Whenever I am buying shoes, I try to remember the wise words from the Guyanese proverb: ‘When yah like play cheap yah does pay dare,’ that my Godmother always preached to me. She was a firm believer in choosing quality over quantity especially for items that played an integral part in your daily life.

Unfortunately, I have inherited a bunion (a bony bump formation at the joint of your big toe) from my father’s side of the family. So as you can imagine, finding beautiful shoes to fit my aesthetically different feet has always been burdensome. The right shoes were too ugly and the cute fashionable ones didn’t last and caused me even more damage. I felt a constant urge to buy whatever was trending even if it wasn’t suitable for my feet.

While I was growing up, the reality with regard to the circumstances surrounding my bunion was never really discussed as a deformity. As a result, I always viewed it as beauty defect that should be covered up regardless and not something to be treated accordingly, like my acne. The other popular saying which encouraged such an attitude was hearing ‘beauty is pain’. This made me feel additional pressure to bear my pain and the need to conform to whatever was trending at the time.

Perhaps it may be the fact that I am ageing, but I can no longer subject myself to such agony for long periods of time. I have made peace with the fact that every trend, however desirable, may actually not be for me. For many, bunions are inherited but they can also be caused by arthritis, poorly fitting shoes and conditions such as cerebral palsy and Marfan syndrome among others.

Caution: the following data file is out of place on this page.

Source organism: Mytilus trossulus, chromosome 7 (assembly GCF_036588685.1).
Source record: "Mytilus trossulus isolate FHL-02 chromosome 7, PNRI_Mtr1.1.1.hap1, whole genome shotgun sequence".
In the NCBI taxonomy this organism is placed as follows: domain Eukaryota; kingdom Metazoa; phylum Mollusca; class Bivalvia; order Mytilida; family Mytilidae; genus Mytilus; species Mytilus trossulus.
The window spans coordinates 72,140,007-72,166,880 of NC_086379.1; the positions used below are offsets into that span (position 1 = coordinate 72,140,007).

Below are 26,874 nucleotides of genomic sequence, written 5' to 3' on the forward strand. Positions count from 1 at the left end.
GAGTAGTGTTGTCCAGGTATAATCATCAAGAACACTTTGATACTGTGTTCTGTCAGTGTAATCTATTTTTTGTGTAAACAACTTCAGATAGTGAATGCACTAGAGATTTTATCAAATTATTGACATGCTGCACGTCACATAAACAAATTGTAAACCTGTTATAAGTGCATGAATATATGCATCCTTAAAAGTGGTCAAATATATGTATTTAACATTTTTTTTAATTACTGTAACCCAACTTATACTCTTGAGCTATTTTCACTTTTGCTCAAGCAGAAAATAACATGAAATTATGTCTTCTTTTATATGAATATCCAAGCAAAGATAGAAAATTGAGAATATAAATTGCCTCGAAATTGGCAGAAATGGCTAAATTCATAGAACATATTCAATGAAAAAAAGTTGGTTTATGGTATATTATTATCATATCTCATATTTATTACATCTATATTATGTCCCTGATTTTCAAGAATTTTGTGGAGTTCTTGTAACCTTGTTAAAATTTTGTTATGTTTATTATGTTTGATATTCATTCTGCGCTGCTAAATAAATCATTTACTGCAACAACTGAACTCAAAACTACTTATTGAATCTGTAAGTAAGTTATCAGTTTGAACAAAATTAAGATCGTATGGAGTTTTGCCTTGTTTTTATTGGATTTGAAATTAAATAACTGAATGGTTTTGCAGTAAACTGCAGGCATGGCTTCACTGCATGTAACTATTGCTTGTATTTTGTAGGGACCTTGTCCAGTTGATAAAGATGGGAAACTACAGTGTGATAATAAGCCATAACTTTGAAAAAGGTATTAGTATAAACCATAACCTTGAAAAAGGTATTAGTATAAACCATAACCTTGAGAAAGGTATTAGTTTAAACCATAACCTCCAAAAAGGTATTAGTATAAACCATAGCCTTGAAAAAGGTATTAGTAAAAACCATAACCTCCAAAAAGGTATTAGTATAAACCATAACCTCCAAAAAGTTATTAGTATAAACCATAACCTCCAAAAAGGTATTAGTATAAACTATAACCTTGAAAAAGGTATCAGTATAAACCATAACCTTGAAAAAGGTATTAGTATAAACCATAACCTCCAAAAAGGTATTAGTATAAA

Treating bunions

Isabel Marant leather and natural rope wedges

The treatment for bunions will range dependent on the type of discomfort that you are in. Non-surgical treatment is inclusive of bunion pads, suitable shoes, orthotics and painkillers. On the other hand, surgical treatment is inclusive of osteotomy, Excision (Keller’s) arthroplasty and arthrodesis. According to the National Health Service, the publicly-funded national healthcare system for England, the types of surgery can range dependent on the level of deformity and is inclusive of using pins, wires or screws to hold the bones in place while they heal.

The thought of surgery makes me cringe; the thought of having a bone in my body interfered with is painful enough in words. For those with bunions, the idea of bunion pads, orthotics and shopping for new footwear seems more appealing and comforting.

Bunion pads are reusable and available over the counter from most pharmacies. They are usually made from gel or fleece and some carry an adhesive to stick over the bunion. This prevents the rubbing of the bunion against the shoe.

Orthotics are a bit more technical and may be a bit more costly as the best ones have to be designed and made to fit by a podiatrist. Placing the orthotics inside the shoes aids in calibrating the bones of your foot.

My favorite treatment for bunions is probably acquiring of new shoes. I bought two pairs since I have decided not to suffer anymore. It is recommended that shoes made from soft leather are idyllic as they ease pressure from the bunion. I also find suede to be suitable as well.  Narrow shoes and high heels affect bunions as they put additional pressure on them. I suppose wearing bunion pads can suffice in moments of desperate desire. Finding good shoes that last and that are equally pleasing to the eye can be difficult if not pricey. Try your best to opt for shoes that are versatile and don’t deny that it can’t be done. The Queen of England always wears a pair of black court shoes and looks magnificent. In photos are my two latest purchases that have helped me not feel as awkward and realize that beauty is comfort. There is nothing beautiful about sabotaging your health so don’t play cheap with it.



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